In PHP it is common to join variables to text and/or HTML tags to produce a complete element: this is referred to as concatenation. The concatenation operator is the period (
You can concatenate the value of two variables to create a value for a third:
- $firstName = “Dudley”;
- $lastName = “Storey”;
- $fullName = $firstName.$lastName;
In the example above,
$fullName contains the value “DudleyStorey”. If you want a space in the value of
$fullName, you can concatenate the variables together with a physical space:
- $fullName = $firstName.” “.$lastName;
Naturally you can also echo concatenated strings with variables:
- echo “Your name is “.$firstName.” “.$lastName;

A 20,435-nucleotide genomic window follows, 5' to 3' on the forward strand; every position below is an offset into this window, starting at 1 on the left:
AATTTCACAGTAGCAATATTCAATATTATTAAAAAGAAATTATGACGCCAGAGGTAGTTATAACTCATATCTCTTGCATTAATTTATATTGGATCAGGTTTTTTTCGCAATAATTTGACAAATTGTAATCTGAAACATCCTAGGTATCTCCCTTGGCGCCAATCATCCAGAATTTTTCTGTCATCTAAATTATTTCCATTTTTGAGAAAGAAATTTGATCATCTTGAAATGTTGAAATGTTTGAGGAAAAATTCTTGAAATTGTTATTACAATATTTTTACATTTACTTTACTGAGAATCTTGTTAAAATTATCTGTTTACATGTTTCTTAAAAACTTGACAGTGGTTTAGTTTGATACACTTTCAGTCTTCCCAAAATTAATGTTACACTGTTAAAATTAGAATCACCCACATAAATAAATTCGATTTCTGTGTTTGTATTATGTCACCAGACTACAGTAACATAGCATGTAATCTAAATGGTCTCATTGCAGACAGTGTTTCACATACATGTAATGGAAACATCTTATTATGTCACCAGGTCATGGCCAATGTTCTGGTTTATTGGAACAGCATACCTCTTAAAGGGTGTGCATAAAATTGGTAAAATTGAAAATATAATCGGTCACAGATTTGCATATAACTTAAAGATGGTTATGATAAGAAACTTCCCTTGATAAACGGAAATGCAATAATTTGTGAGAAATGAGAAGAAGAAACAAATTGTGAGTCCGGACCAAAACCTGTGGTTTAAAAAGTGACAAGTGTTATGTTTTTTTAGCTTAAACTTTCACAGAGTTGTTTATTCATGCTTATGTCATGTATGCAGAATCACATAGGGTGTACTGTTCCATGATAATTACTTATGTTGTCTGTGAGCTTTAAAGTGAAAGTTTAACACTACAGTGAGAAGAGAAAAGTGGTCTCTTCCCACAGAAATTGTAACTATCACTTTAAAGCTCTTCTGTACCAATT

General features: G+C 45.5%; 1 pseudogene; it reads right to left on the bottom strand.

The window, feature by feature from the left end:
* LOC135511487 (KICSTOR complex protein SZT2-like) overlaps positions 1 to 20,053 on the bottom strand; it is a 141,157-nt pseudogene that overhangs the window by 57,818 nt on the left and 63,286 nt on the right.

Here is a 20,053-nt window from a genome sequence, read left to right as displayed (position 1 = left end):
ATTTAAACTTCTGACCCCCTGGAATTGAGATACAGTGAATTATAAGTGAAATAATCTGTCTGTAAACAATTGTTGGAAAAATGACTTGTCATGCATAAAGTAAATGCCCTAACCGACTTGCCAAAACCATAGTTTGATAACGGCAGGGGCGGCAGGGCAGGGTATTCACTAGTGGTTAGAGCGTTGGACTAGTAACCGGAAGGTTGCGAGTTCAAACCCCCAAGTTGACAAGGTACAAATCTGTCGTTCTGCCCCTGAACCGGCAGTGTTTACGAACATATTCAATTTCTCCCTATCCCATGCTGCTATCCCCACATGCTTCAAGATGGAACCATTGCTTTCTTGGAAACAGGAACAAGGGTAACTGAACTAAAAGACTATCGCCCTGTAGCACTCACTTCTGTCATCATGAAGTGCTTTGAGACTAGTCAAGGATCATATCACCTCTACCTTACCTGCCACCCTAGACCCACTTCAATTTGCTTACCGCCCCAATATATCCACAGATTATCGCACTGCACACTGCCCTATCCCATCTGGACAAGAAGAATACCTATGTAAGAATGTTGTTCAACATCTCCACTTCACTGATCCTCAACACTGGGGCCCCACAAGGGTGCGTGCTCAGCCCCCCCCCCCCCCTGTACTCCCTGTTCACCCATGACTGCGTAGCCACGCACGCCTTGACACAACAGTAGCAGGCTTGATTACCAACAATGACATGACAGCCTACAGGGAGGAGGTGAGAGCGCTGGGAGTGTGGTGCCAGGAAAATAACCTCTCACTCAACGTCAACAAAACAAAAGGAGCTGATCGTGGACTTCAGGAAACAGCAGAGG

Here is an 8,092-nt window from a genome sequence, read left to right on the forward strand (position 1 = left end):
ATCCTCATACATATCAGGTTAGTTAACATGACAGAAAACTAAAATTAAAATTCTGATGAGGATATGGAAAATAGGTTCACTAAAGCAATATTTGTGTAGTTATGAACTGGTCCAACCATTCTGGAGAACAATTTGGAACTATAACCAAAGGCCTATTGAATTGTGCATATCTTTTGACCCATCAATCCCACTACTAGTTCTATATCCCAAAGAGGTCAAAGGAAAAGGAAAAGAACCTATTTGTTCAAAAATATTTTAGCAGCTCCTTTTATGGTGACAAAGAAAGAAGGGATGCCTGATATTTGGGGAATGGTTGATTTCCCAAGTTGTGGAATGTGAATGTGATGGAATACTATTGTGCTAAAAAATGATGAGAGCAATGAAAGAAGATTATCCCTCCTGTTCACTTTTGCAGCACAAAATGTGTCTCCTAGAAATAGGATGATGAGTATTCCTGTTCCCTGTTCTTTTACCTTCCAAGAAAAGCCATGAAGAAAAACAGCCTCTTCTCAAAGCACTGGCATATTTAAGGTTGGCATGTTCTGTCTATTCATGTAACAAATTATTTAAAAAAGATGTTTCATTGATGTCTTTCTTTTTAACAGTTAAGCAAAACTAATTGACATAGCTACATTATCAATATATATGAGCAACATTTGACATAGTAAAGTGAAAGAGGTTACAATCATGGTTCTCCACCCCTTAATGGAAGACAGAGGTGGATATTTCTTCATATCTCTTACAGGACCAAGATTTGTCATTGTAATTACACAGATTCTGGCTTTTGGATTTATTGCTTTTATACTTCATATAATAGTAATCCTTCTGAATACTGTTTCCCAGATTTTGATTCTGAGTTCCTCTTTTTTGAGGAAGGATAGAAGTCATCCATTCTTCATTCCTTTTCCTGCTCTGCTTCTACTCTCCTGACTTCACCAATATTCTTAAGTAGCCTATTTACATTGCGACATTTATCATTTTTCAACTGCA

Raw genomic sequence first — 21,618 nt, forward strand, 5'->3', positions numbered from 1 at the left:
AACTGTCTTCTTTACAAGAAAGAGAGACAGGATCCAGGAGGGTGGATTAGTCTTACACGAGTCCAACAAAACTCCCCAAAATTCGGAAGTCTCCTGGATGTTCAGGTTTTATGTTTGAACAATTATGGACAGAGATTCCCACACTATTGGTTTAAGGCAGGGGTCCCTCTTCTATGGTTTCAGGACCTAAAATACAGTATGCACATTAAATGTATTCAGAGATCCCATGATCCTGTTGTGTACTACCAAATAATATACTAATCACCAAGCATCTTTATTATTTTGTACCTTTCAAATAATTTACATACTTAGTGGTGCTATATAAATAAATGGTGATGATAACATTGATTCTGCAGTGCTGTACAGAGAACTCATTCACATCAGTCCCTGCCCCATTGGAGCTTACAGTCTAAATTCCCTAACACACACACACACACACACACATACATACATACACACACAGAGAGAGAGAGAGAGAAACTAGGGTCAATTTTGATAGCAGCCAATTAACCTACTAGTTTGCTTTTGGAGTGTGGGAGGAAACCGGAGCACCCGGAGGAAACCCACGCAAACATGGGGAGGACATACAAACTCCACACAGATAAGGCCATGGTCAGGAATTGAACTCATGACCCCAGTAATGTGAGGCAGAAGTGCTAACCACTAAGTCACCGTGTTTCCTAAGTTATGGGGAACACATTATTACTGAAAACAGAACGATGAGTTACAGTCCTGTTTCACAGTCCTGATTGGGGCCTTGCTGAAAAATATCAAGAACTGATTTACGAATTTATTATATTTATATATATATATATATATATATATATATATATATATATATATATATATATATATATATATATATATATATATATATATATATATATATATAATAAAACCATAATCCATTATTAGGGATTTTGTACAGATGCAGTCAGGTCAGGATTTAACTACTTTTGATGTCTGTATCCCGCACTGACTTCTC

Note that joining a number with a string creates a string:
- $var1 = 23;
- $var2 = “skidoo”;
- $var3 = $var1.$var2;
The value of
$var3 is “23skidoo”.
It is common to “build up” the value of a single variable through concatenation, especially when the individual pieces are fairly long; for example, when composing an email to be sent via PHP.
- $test = “This is a long “;
- $test .= “string of text pieces ”;
- $test .= “all joined together.”;
(Note the use of spaces).
At the end of this process the value of
$test will be “This is a long string of text pieces all joined together.”